The Ethiopian Airlines Boeing 737 MAX, which crashed in March and killed 157 people, suffered a damaged angle-of-attack sensor upon takeoff from a bird or foreign object, triggering erroneous data and the activation an anti-stall system -- called MCAS -- sending the pitch of the plane downward and ultimately crashing into the ground, two aviation sources familiar with the investigation told ABC News.
As the jet was nose diving, the Boeing 737 MAX pilots did not try to electronically pull the nose of the plane up before following Boeing's emergency procedures of disengaging power to the horizontal stabilizer on the rear of the aircraft, according to the sources.
One source told ABC News that they manually attempted to bring the nose of the plane back up by using the trim wheel. Soon after, the pilots restored power to the horizontal stabilizer.
With power restored, the MCAS was re-engaged, the sources said, and the pilots were unable to regain control and the plane crashed.
Earlier Wednesday, Boeing released a statement that said, "we urge caution against speculating and drawing conclusions on the findings prior to the release of the flight data and the preliminary report."
French and American investigators are assisting in the Ethiopian probe and at the center of it is an automated anti-stall safety system on the MAX and its possible link to issues in the Ethiopian flight and a Lion Air crash in 2018.
In both crashes, the Boeing 737 MAX aircraft struggled to maintain a steady flight path. The planes repeatedly lost and gained altitude before entering a dive to the earth's surface. In the two incidents, a new anti-stall safety system on the MAX that controls trim -- MCAS -- was activated, sources have told ABC News.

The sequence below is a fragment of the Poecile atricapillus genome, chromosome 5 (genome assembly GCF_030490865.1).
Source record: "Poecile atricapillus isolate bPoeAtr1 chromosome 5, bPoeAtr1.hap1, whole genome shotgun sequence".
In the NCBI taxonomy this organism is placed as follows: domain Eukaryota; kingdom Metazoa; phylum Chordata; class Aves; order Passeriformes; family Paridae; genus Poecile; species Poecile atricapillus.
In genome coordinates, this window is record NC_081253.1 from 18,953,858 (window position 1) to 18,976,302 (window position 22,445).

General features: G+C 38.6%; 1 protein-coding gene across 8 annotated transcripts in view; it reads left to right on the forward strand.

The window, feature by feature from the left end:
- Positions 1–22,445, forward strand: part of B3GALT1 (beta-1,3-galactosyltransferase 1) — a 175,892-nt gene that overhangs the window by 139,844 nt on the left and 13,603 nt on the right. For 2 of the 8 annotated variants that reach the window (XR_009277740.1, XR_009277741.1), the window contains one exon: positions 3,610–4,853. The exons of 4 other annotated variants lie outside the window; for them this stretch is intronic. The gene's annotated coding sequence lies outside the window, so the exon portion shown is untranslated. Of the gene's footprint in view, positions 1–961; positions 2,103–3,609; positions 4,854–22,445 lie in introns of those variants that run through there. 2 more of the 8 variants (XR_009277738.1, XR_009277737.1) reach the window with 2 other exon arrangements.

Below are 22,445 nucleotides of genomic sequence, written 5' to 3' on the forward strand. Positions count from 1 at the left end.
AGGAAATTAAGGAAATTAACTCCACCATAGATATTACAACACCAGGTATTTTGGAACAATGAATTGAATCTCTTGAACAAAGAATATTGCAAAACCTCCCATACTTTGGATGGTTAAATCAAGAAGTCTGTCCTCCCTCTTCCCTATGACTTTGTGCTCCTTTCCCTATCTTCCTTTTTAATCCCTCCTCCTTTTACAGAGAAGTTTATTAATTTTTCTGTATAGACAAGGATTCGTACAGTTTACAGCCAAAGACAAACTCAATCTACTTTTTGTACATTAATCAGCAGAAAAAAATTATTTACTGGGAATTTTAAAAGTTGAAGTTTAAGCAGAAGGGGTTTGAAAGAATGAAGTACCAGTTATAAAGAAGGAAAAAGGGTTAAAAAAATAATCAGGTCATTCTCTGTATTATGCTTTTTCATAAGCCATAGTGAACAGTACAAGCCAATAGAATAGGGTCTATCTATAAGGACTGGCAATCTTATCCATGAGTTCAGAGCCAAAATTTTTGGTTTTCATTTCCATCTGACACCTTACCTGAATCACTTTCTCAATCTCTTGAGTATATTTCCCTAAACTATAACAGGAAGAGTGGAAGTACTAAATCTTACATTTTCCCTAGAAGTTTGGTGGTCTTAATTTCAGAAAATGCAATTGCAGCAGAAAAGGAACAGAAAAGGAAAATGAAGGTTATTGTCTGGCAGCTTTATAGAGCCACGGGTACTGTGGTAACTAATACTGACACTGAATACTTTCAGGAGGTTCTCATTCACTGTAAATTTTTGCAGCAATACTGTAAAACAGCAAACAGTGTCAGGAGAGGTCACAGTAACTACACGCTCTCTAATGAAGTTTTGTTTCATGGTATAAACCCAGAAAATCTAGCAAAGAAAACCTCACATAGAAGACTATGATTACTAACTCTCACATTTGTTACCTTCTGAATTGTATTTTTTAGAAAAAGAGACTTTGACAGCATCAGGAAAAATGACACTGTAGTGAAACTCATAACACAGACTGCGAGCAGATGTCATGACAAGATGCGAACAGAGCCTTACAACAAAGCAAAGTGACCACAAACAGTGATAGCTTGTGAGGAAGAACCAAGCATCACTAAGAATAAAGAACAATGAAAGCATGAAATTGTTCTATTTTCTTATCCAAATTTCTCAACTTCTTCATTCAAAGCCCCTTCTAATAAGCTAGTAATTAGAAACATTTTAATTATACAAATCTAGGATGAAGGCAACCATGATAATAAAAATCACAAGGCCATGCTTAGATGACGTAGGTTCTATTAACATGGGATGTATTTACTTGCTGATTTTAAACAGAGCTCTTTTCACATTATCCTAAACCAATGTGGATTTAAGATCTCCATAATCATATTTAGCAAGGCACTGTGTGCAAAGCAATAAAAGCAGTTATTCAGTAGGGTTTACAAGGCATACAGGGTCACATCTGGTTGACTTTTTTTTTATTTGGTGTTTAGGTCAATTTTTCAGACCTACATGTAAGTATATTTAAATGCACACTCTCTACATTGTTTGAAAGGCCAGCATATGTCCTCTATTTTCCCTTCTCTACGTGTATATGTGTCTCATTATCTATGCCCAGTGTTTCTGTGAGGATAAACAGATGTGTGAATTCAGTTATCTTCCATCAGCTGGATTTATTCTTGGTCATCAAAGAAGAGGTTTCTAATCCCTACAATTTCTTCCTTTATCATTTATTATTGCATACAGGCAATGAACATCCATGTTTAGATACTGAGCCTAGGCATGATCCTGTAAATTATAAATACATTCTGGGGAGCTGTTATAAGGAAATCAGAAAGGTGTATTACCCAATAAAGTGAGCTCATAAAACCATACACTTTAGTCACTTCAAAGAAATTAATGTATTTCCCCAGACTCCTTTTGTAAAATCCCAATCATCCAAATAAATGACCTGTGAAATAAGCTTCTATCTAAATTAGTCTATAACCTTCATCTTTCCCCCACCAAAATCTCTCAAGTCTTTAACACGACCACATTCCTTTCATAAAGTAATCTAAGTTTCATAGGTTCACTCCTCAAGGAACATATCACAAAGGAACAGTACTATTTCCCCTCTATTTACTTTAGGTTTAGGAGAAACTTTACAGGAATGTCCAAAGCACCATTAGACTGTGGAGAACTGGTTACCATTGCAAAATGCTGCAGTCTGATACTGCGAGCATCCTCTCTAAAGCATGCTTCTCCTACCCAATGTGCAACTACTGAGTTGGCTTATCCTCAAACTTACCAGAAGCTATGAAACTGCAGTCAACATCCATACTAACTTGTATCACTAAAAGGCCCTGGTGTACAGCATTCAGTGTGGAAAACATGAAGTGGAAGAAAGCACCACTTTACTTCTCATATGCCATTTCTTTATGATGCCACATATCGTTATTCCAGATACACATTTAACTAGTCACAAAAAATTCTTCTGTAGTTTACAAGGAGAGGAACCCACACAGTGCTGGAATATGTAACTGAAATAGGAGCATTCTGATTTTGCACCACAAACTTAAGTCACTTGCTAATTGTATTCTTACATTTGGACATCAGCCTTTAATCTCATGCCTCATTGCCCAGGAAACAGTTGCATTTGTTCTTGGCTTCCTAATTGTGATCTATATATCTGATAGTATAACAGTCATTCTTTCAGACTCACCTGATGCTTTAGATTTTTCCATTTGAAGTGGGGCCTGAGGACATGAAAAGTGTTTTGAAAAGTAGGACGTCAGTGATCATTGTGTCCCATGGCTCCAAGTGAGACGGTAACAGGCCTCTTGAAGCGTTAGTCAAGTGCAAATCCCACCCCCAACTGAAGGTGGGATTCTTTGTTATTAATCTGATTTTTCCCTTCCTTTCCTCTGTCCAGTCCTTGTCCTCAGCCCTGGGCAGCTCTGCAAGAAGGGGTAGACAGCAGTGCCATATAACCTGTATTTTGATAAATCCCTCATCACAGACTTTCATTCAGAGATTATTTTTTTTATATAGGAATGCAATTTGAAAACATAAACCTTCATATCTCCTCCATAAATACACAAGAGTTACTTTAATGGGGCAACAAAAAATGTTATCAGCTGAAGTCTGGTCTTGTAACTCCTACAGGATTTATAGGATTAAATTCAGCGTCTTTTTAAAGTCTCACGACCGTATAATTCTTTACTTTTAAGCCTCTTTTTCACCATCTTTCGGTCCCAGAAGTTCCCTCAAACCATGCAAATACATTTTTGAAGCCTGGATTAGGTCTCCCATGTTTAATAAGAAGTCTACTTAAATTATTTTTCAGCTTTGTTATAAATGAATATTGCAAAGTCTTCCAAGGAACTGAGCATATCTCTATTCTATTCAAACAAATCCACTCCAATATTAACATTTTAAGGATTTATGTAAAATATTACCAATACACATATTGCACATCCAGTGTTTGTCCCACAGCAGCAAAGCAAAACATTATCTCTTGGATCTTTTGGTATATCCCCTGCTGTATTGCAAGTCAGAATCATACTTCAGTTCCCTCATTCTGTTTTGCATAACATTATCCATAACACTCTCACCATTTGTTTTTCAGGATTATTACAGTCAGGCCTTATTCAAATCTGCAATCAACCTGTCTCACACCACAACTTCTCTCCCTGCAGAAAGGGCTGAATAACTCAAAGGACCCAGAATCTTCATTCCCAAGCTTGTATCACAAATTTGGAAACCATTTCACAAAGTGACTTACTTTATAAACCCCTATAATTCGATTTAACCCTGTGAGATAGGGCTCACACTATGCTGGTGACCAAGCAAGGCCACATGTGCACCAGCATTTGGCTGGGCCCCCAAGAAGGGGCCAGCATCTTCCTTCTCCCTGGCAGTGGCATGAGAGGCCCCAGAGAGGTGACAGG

Commercial airline pilots are trained to disengage the system in the event of runaway trim, when the airplane is making unexpected pitch movements. It is unknown what would have kept the pilots of the Lion Air flight from disengaging the system and trimming the aircraft. Lion Air has defended the training of its pilots.
In the days following the crash of Ethiopian Airlines Flight 302, airlines and aviation authorities around the world grounded the MAX. The United States was the last to do so on March 13, after the Federal Aviation Administration concluded the refined satellite data that became available to the agency that day warranted a temporary grounding of the MAX.
Last week, the acting FAA administrator went to Capitol Hill to defend the government's response to the two crashes. Daniel Elwell told senators on Wednesday that while the FAA may have been among the last aviation regulators in the world to ground the MAX, it and Canada were the first to make a decision based on robust data from the aircraft.
Boeing says it is working a software update for the automated safety system and it is expected to be approved by the FAA and offered to airline in a few weeks.